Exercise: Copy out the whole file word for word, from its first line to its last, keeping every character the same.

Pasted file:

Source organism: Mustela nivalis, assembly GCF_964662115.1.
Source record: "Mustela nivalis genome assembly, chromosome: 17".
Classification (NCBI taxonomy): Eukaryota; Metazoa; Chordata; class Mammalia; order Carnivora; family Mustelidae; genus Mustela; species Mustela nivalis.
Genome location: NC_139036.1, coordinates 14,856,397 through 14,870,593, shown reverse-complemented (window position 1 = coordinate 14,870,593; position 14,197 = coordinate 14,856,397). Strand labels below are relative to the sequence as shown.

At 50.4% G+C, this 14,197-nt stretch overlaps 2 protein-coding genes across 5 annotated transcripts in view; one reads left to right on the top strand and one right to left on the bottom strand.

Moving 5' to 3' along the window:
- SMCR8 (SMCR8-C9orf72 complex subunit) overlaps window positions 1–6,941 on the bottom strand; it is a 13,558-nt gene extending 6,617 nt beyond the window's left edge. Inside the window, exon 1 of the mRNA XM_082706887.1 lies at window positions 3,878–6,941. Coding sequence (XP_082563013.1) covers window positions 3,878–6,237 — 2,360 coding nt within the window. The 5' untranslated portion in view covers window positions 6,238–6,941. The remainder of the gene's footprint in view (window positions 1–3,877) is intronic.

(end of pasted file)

Source organism: Mustela nivalis, assembly GCF_964662115.1.
Source record: "Mustela nivalis genome assembly, chromosome: 17".
Classification (NCBI taxonomy): Eukaryota; Metazoa; Chordata; class Mammalia; order Carnivora; family Mustelidae; genus Mustela; species Mustela nivalis.
Genome location: NC_139036.1, coordinates 14,856,397 through 14,870,593, shown reverse-complemented (window position 1 = coordinate 14,870,593; position 14,197 = coordinate 14,856,397). Strand labels below are relative to the sequence as shown.

At 50.4% G+C, this 14,197-nt stretch overlaps 2 protein-coding genes across 5 annotated transcripts in view; one reads left to right on the top strand and one right to left on the bottom strand.

Moving 5' to 3' along the window:
- SMCR8 (SMCR8-C9orf72 complex subunit) overlaps window positions 1–6,941 on the bottom strand; it is a 13,558-nt gene extending 6,617 nt beyond the window's left edge. Inside the window, exon 1 of the mRNA XM_082706887.1 lies at window positions 3,878–6,941. Coding sequence (XP_082563013.1) covers window positions 3,878–6,237 — 2,360 coding nt within the window. The 5' untranslated portion in view covers window positions 6,238–6,941. The remainder of the gene's footprint in view (window positions 1–3,877) is intronic.